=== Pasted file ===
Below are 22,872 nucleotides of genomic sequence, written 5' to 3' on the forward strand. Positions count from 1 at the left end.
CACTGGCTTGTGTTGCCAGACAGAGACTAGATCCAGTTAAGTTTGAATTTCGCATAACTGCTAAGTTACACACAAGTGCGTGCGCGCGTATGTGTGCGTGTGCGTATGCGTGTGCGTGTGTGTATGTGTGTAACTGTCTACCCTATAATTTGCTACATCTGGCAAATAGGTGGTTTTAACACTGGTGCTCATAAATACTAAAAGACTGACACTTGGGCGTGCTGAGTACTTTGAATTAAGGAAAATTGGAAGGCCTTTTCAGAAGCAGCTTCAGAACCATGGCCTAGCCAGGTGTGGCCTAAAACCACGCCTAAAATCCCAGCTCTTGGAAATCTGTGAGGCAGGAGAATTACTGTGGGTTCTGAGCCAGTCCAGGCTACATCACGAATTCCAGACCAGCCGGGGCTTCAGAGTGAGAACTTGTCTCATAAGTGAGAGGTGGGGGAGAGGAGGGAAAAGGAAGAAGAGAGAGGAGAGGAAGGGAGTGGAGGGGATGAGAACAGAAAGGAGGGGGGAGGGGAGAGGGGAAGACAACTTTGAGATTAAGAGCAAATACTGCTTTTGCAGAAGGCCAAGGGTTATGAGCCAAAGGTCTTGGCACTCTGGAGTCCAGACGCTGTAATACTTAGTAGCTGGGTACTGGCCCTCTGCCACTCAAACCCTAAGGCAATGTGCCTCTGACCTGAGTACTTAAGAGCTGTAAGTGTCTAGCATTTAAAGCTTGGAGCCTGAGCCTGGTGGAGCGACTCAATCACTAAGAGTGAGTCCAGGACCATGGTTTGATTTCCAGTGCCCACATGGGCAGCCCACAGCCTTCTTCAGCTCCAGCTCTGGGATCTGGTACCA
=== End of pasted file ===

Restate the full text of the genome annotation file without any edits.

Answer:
Below are 22,872 nucleotides of genomic sequence, written 5' to 3' on the forward strand. Positions count from 1 at the left end.
CACTGGCTTGTGTTGCCAGACAGAGACTAGATCCAGTTAAGTTTGAATTTCGCATAACTGCTAAGTTACACACAAGTGCGTGCGCGCGTATGTGTGCGTGTGCGTATGCGTGTGCGTGTGTGTATGTGTGTAACTGTCTACCCTATAATTTGCTACATCTGGCAAATAGGTGGTTTTAACACTGGTGCTCATAAATACTAAAAGACTGACACTTGGGCGTGCTGAGTACTTTGAATTAAGGAAAATTGGAAGGCCTTTTCAGAAGCAGCTTCAGAACCATGGCCTAGCCAGGTGTGGCCTAAAACCACGCCTAAAATCCCAGCTCTTGGAAATCTGTGAGGCAGGAGAATTACTGTGGGTTCTGAGCCAGTCCAGGCTACATCACGAATTCCAGACCAGCCGGGGCTTCAGAGTGAGAACTTGTCTCATAAGTGAGAGGTGGGGGAGAGGAGGGAAAAGGAAGAAGAGAGAGGAGAGGAAGGGAGTGGAGGGGATGAGAACAGAAAGGAGGGGGGAGGGGAGAGGGGAAGACAACTTTGAGATTAAGAGCAAATACTGCTTTTGCAGAAGGCCAAGGGTTATGAGCCAAAGGTCTTGGCACTCTGGAGTCCAGACGCTGTAATACTTAGTAGCTGGGTACTGGCCCTCTGCCACTCAAACCCTAAGGCAATGTGCCTCTGACCTGAGTACTTAAGAGCTGTAAGTGTCTAGCATTTAAAGCTTGGAGCCTGAGCCTGGTGGAGCGACTCAATCACTAAGAGTGAGTCCAGGACCATGGTTTGATTTCCAGTGCCCACATGGGCAGCCCACAGCCTTCTTCAGCTCCAGCTCTGGGATCTGGTACCA